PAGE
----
Good post. I've been discussing this for awhile (and I'm writing about it formally) and most people are completely ignorant of it. When I bring it up anywhere I often have to explain repeatedly what I'm referring to in the same communities I've talked about the subject before in. Incredibly important stuff that needs more coverage.
  3. LilBunnyRabbit

    LilBunnyRabbit Old One

    Well, a think tank might at some point in the future release some educational documents supporting the skeptic point of view. Educational materials supporting the changer's point of view is already out there, so at least it'd bring a bit of balance.

    But frankly the whole setup on both sides has so many vested interests, so many reputations on the line, and has shown so many people willing to abandon their professional ethics, corrupt data, hide research, malign and slander the other side, that it's pretty much impossible to get a clear answer.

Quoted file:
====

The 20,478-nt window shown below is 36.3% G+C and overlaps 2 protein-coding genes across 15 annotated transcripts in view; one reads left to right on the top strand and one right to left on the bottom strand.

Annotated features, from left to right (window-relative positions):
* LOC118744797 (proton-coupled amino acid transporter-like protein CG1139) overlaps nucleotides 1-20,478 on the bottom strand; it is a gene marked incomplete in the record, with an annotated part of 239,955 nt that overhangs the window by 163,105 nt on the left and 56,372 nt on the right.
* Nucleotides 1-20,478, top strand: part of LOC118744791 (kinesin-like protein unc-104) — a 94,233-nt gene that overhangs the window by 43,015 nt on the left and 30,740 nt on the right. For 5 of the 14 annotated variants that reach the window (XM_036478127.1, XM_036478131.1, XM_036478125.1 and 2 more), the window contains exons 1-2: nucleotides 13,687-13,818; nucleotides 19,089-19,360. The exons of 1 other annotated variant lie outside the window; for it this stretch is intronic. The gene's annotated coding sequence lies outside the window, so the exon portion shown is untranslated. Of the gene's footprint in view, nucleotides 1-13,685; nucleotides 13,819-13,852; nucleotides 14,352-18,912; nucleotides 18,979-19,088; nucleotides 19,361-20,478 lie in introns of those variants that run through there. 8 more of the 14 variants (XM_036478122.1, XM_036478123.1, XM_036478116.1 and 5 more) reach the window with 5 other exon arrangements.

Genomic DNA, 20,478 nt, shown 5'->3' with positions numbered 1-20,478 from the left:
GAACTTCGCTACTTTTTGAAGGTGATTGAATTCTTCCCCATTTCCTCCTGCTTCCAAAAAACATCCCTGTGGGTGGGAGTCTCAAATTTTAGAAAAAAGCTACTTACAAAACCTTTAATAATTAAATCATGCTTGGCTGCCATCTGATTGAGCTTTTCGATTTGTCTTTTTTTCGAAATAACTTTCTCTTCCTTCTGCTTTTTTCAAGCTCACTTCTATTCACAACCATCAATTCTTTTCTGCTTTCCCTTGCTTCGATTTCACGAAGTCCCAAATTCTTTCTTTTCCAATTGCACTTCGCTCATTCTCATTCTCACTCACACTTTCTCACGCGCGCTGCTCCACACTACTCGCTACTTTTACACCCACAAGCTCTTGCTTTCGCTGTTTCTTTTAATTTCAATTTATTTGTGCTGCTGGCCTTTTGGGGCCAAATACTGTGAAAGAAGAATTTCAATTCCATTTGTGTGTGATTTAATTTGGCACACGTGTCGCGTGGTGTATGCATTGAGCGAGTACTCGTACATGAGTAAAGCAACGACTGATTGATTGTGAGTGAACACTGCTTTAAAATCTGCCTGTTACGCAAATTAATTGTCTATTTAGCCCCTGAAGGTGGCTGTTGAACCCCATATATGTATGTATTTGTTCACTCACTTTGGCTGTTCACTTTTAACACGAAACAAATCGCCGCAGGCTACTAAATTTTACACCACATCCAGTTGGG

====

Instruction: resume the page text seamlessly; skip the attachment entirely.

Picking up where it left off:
Shoot the lot of them, and start over. Seems to be the only solution.
  4. Tar and feathering will come back into fashion... sooner or later... ;)

  5. Tar and feathering will come back into fashion... sooner or later... ;)

  6. LilBunnyRabbit

    LilBunnyRabbit Old One

    I hate it when I have to agree with you.
  7. Slindsay

    Slindsay All violence is necessary


    191,000 articles, almost 100% of which are peer reviewed (scholar still grabs the odd wrong'un. See how far you have to go to find one that supports the climate sceptics view point.
  8. John R. Gambit

    John R. Gambit The 'Rona Wrangler

    Find me these opposed to climate change journal articles please. And then tell me how many there are. And then tell me how many are pro human climate change influence. I've got a pretty good idea what the answer is already, but you have some homework to do it appears.

    Damn, I got beaten to it. This is what happens when you get old. Get off my lawn!
  9. LilBunnyRabbit

    LilBunnyRabbit Old One

    Hmm, well in that nice set of search results kindly put forward by Slindsay you'll notice a number of the papers are about quantifying the uncertainty in climate change models, and pointing out that it's an inexact science - even more so when based on simulation and modelling.

    But I like the way the hostility has jumped up instantly. It pretty much highlights the issue. It's too emotive to even be allowed to question.